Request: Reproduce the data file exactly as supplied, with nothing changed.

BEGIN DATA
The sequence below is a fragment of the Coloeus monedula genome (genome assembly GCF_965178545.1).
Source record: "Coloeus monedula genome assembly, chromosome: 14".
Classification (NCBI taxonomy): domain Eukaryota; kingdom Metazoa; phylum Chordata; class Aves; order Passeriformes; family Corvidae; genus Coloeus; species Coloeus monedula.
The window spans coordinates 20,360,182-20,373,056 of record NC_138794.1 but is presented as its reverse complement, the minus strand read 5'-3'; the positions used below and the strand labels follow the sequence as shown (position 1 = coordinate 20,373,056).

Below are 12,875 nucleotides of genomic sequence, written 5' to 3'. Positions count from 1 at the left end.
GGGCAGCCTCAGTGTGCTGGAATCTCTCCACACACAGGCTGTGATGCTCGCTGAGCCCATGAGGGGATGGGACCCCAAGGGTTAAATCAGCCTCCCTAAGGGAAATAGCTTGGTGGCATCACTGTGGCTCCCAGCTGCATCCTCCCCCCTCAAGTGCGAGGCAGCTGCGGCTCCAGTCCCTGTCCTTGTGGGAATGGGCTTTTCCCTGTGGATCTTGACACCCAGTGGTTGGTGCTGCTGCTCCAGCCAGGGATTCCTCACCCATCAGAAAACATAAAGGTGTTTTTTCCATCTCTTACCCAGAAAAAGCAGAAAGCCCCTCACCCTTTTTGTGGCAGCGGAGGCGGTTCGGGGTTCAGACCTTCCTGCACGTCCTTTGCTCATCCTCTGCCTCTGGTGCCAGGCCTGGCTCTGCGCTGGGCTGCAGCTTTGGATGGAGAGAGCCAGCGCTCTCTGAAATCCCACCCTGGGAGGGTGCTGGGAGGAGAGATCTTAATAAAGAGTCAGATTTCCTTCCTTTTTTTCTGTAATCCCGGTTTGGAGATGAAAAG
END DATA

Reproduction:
The sequence below is a fragment of the Coloeus monedula genome (genome assembly GCF_965178545.1).
Source record: "Coloeus monedula genome assembly, chromosome: 14".
Classification (NCBI taxonomy): domain Eukaryota; kingdom Metazoa; phylum Chordata; class Aves; order Passeriformes; family Corvidae; genus Coloeus; species Coloeus monedula.
The window spans coordinates 20,360,182-20,373,056 of record NC_138794.1 but is presented as its reverse complement, the minus strand read 5'-3'; the positions used below and the strand labels follow the sequence as shown (position 1 = coordinate 20,373,056).

Below are 12,875 nucleotides of genomic sequence, written 5' to 3'. Positions count from 1 at the left end.
GGGCAGCCTCAGTGTGCTGGAATCTCTCCACACACAGGCTGTGATGCTCGCTGAGCCCATGAGGGGATGGGACCCCAAGGGTTAAATCAGCCTCCCTAAGGGAAATAGCTTGGTGGCATCACTGTGGCTCCCAGCTGCATCCTCCCCCCTCAAGTGCGAGGCAGCTGCGGCTCCAGTCCCTGTCCTTGTGGGAATGGGCTTTTCCCTGTGGATCTTGACACCCAGTGGTTGGTGCTGCTGCTCCAGCCAGGGATTCCTCACCCATCAGAAAACATAAAGGTGTTTTTTCCATCTCTTACCCAGAAAAAGCAGAAAGCCCCTCACCCTTTTTGTGGCAGCGGAGGCGGTTCGGGGTTCAGACCTTCCTGCACGTCCTTTGCTCATCCTCTGCCTCTGGTGCCAGGCCTGGCTCTGCGCTGGGCTGCAGCTTTGGATGGAGAGAGCCAGCGCTCTCTGAAATCCCACCCTGGGAGGGTGCTGGGAGGAGAGATCTTAATAAAGAGTCAGATTTCCTTCCTTTTTTTCTGTAATCCCGGTTTGGAGATGAAAAG